Treatment court for military veterans is on the horizon in Catawba County

By: 
Special To The ONE
Staff Writer

A treatment court for military veterans is on the horizon in Catawba County.

The new treatment court will begin in January 2021 and provide assistance to veterans who have contact with the court system in Catawba County when a 10th judge is added for the judicial district.

Tammy West, a legal assistant with the 36th Prosecutorial District Attorney’s Office in Catawba County, has been among those spearheading the effort to bring a treatment court for veterans to the county.

“Veterans have done so much for us as a nation,” West said. “We have no idea what they go through for us. What they see and do can be very bad, but they do it because they believe in a greater cause. This is a small way we can give back to them in their time of need.”

West and District Attorney Scott Reilly both had sons who served in the military, so they know first-hand some of the issues veterans deal with on a daily basis.

“We have a heart for veterans. We want to give back because we know what their (veterans’) sacrifice causes,” West said.

Reilly added, “We depend on our brave men and women to answer the call to defend our freedom. We must also be there to support them by providing resources to address their needs and issues by doing our best to get them well again. This Veterans’ Treatment Court is designed to meet the particular needs of veterans involved in the criminal justice system.”

Dennis Bennett, a retired U.S. Army veteran, has been an advocate of the treatment court to assist veterans for several years. He is glad to see that a vision has become a reality.

“Veterans’ Treatment Court in Catawba County will restore health to veterans, their families, work places and the community as a whole. It will save lives, period,” Bennett said. “I’m truly grateful for the vision of justice that District Attorney Scott Reilly brings to our community. He is dedicated to the wellness of our community as a DA in promoting justice and welfare."

Data indicates that Catawba County has more than 9,600 veterans in its population.

In order to bring the treatment court to fruition, a 10-person team was formed to administer the program. It consists of a coordinator, judge, prosecutor, defense attorney, treatment provider, law enforcement, veteran mentor coordinator, veteran justice outreach coordinator (through the Office of Veterans Affairs) and an evaluator. Most of the team members are veterans.

The court was approved for a federal training program through Justice for Vets just two weeks ago following an application process. That will include three days of intensive training and a total of six months’ worth of training for all those who will be part of the treatment court for veterans. Since Catawba was selected from the application process for the treatment court, the training will be provided at no expense.

The court also will be offered at no expense to taxpayers. All parties involved are volunteering time to make the program work.

The treatment court will be just the fifth in North Carolina, joining Buncombe, Cumberland, Forsyth and Harnett counties in providing such assistance to veterans who have cases in the court system.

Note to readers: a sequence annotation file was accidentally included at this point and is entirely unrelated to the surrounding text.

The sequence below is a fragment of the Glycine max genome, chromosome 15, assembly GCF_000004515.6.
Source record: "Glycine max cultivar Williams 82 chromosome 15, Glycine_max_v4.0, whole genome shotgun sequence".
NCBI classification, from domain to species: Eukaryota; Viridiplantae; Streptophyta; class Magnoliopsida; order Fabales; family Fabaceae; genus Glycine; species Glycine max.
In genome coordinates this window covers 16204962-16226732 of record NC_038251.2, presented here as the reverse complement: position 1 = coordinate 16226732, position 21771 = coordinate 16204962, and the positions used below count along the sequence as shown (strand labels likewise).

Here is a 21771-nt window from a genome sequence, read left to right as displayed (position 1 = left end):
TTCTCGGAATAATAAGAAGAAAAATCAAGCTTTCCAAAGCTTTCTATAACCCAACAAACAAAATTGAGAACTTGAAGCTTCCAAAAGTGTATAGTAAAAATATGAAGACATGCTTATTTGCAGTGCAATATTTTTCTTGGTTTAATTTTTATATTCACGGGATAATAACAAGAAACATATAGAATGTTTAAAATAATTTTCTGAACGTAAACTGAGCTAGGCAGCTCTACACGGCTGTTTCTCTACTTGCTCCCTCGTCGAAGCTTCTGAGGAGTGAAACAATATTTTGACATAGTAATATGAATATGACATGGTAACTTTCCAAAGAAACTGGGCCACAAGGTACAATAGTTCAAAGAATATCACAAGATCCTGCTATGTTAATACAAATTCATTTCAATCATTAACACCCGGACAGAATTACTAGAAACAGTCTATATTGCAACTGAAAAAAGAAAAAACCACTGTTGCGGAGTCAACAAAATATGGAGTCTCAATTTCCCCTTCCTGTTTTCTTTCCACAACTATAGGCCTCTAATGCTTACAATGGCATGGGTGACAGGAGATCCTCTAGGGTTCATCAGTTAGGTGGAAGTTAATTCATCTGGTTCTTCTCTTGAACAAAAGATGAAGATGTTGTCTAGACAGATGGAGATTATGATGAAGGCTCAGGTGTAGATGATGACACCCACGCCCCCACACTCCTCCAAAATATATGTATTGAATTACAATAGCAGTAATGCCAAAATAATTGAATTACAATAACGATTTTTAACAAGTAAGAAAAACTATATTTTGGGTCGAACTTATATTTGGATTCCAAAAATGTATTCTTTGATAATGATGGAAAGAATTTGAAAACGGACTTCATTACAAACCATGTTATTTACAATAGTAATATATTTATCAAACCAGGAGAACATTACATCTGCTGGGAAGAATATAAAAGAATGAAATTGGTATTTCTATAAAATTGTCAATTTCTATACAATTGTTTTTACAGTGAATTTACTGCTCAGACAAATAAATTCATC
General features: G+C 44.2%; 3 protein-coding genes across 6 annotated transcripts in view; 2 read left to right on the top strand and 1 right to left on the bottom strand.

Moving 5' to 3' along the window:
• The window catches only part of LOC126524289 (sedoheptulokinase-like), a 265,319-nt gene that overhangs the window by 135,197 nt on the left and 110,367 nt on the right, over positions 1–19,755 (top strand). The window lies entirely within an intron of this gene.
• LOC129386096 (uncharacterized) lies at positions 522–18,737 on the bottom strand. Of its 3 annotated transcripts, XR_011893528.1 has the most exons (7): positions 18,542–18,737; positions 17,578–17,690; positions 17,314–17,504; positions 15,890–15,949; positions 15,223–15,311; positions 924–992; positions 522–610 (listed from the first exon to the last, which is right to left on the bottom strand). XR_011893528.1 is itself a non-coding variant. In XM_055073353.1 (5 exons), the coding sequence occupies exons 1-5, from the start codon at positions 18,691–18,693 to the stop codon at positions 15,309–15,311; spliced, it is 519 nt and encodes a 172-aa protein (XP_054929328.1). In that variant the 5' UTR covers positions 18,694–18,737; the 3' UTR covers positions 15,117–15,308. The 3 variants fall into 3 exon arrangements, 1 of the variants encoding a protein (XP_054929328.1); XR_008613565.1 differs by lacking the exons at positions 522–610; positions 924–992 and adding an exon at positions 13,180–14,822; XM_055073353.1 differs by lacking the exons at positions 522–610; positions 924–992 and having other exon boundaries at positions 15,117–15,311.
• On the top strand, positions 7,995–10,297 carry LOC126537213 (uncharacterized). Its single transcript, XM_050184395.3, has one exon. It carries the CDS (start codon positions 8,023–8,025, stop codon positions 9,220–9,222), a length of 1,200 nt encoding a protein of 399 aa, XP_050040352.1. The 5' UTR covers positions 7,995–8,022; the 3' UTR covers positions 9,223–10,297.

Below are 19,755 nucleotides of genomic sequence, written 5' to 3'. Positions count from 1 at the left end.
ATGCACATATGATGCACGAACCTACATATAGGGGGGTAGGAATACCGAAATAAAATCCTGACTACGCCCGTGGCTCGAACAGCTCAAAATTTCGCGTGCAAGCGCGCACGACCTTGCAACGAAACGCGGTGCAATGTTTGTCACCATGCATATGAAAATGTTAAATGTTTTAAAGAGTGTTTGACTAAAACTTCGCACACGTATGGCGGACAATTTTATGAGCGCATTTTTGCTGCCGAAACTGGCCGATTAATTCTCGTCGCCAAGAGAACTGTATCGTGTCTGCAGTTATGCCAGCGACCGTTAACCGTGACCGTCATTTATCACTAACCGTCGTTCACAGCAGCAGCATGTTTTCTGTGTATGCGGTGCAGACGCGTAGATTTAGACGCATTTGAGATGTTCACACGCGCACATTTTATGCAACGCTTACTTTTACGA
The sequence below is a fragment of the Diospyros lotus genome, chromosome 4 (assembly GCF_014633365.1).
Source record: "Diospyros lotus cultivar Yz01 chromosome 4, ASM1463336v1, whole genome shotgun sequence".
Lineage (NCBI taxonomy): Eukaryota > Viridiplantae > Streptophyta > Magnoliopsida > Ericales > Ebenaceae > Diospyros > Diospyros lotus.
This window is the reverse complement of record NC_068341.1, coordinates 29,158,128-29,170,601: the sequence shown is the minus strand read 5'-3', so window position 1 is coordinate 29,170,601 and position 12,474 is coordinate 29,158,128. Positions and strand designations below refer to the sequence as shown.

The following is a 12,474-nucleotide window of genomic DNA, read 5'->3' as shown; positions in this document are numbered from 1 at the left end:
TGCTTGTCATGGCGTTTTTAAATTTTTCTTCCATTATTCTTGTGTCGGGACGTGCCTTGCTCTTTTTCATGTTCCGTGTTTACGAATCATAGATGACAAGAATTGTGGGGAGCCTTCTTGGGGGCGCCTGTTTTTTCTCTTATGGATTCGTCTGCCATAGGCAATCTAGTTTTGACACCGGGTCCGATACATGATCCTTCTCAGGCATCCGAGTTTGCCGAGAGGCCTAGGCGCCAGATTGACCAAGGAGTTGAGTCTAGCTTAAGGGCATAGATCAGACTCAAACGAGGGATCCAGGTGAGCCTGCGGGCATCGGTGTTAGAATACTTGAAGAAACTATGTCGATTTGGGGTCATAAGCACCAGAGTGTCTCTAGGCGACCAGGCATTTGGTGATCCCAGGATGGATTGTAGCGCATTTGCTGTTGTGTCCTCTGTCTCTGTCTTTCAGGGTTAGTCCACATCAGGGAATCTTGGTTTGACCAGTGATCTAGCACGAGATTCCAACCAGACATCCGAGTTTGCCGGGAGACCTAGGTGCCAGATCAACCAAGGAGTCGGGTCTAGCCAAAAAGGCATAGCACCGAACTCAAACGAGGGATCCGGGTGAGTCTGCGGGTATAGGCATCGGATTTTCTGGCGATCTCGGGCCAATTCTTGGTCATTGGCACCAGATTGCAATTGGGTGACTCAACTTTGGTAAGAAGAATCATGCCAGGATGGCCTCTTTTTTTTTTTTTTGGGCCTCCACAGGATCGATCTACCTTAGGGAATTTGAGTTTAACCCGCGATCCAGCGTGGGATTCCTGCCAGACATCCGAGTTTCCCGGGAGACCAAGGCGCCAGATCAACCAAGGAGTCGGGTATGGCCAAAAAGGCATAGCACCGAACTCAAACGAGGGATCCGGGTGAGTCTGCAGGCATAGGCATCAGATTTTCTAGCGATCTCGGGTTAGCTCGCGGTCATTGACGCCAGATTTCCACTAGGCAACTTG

“We have worked very hard to bring a Veterans’ Treatment Court to Catawba County,” Reilly said. “We believe that a team effort to rehabilitate these veterans will reduce the risk of recidivism by treating the underlying causes of their criminal behavior. We are committed to helping veterans get the help they need to get them back on track.”

Top criminal offenses for veterans across the state the last two years include financial/property crimes, driving while impaired, assault and drug charges. The court will assist veterans with those charges and others while addressing underlying issues that often lead to such criminal offenses. Chief among those are post-traumatic stress disorder (PTSD), traumatic brain disorders, depression, military sexual trauma and adjustment disorder.

A primary component of the treatment court is that it will be veterans helping other veterans. Every veteran in the program – no more than 25 to 30 participating annually – will have another veteran serving as a mentor. That mentor will provide accountability, a listening ear, transportation and any assistance needed when dealing with the Veterans Affairs (VA) office. Those veterans serving as mentors have a better understanding of what veterans deal with because they have had similar experiences.

“The piece that may be most beneficial for veterans is that they will be mentored by other veterans,” West said. “It will be veterans helping veterans. They have been there, done that and can better help understand the issues they face.”

The premise of the treatment program is three-fold. First will be a focus on stabilizing living situations for veterans to provide food, shelter, clothing and other basic needs. Second will be addressing underlying issues such as drug and/or alcohol addiction and mental health issues through local treatment providers and the VA. Finally, after care and training (educational and vocational) to lead a productive life when the treatment court ends will be provided.

Contact with the treatment court and its programs for veterans will last approximately 18 to 24 months.

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